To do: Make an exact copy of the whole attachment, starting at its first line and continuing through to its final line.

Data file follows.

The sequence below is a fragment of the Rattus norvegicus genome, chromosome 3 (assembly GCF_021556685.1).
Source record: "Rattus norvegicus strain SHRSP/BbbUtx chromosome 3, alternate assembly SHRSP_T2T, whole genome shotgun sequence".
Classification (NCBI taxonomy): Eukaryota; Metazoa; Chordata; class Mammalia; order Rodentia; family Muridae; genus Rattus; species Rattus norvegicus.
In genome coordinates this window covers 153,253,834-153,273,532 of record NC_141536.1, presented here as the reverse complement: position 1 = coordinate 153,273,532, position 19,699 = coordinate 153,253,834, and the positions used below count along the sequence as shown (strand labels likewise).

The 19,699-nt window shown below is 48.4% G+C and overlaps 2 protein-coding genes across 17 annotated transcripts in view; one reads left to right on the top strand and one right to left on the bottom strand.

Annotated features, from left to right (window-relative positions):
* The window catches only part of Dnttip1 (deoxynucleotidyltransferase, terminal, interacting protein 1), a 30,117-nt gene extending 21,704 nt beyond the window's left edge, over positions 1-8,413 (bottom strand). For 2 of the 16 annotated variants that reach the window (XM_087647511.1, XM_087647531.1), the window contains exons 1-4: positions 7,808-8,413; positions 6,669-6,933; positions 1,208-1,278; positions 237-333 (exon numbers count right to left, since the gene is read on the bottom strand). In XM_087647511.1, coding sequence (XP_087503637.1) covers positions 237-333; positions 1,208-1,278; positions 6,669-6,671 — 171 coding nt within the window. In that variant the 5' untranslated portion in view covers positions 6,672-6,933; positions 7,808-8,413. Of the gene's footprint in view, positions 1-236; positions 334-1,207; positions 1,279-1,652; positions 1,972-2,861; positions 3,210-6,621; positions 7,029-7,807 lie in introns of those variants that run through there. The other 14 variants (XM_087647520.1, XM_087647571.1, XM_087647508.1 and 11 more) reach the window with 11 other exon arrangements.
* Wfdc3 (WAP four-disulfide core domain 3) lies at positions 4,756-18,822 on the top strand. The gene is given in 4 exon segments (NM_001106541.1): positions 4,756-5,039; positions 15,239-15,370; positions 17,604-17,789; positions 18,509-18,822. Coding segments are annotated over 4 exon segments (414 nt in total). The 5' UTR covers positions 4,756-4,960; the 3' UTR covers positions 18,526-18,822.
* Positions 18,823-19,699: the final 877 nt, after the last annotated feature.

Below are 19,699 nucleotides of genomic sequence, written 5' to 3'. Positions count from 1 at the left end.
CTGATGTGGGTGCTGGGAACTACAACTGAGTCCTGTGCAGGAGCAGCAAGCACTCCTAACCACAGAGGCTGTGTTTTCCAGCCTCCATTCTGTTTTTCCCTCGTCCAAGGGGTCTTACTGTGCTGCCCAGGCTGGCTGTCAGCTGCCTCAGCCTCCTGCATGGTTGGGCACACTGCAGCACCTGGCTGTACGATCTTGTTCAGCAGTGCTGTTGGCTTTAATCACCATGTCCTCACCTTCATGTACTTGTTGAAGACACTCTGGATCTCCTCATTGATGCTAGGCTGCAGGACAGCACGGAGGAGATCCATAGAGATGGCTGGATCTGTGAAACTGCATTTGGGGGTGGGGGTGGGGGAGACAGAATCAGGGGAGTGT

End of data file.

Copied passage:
The sequence below is a fragment of the Rattus norvegicus genome, chromosome 3 (assembly GCF_021556685.1).
Source record: "Rattus norvegicus strain SHRSP/BbbUtx chromosome 3, alternate assembly SHRSP_T2T, whole genome shotgun sequence".
Classification (NCBI taxonomy): Eukaryota; Metazoa; Chordata; class Mammalia; order Rodentia; family Muridae; genus Rattus; species Rattus norvegicus.
In genome coordinates this window covers 153,253,834-153,273,532 of record NC_141536.1, presented here as the reverse complement: position 1 = coordinate 153,273,532, position 19,699 = coordinate 153,253,834, and the positions used below count along the sequence as shown (strand labels likewise).

The 19,699-nt window shown below is 48.4% G+C and overlaps 2 protein-coding genes across 17 annotated transcripts in view; one reads left to right on the top strand and one right to left on the bottom strand.

Annotated features, from left to right (window-relative positions):
* The window catches only part of Dnttip1 (deoxynucleotidyltransferase, terminal, interacting protein 1), a 30,117-nt gene extending 21,704 nt beyond the window's left edge, over positions 1-8,413 (bottom strand). For 2 of the 16 annotated variants that reach the window (XM_087647511.1, XM_087647531.1), the window contains exons 1-4: positions 7,808-8,413; positions 6,669-6,933; positions 1,208-1,278; positions 237-333 (exon numbers count right to left, since the gene is read on the bottom strand). In XM_087647511.1, coding sequence (XP_087503637.1) covers positions 237-333; positions 1,208-1,278; positions 6,669-6,671 — 171 coding nt within the window. In that variant the 5' untranslated portion in view covers positions 6,672-6,933; positions 7,808-8,413. Of the gene's footprint in view, positions 1-236; positions 334-1,207; positions 1,279-1,652; positions 1,972-2,861; positions 3,210-6,621; positions 7,029-7,807 lie in introns of those variants that run through there. The other 14 variants (XM_087647520.1, XM_087647571.1, XM_087647508.1 and 11 more) reach the window with 11 other exon arrangements.
* Wfdc3 (WAP four-disulfide core domain 3) lies at positions 4,756-18,822 on the top strand. The gene is given in 4 exon segments (NM_001106541.1): positions 4,756-5,039; positions 15,239-15,370; positions 17,604-17,789; positions 18,509-18,822. Coding segments are annotated over 4 exon segments (414 nt in total). The 5' UTR covers positions 4,756-4,960; the 3' UTR covers positions 18,526-18,822.
* Positions 18,823-19,699: the final 877 nt, after the last annotated feature.

Below are 19,699 nucleotides of genomic sequence, written 5' to 3'. Positions count from 1 at the left end.
CTGATGTGGGTGCTGGGAACTACAACTGAGTCCTGTGCAGGAGCAGCAAGCACTCCTAACCACAGAGGCTGTGTTTTCCAGCCTCCATTCTGTTTTTCCCTCGTCCAAGGGGTCTTACTGTGCTGCCCAGGCTGGCTGTCAGCTGCCTCAGCCTCCTGCATGGTTGGGCACACTGCAGCACCTGGCTGTACGATCTTGTTCAGCAGTGCTGTTGGCTTTAATCACCATGTCCTCACCTTCATGTACTTGTTGAAGACACTCTGGATCTCCTCATTGATGCTAGGCTGCAGGACAGCACGGAGGAGATCCATAGAGATGGCTGGATCTGTGAAACTGCATTTGGGGGTGGGGGTGGGGGAGACAGAATCAGGGGAGTGT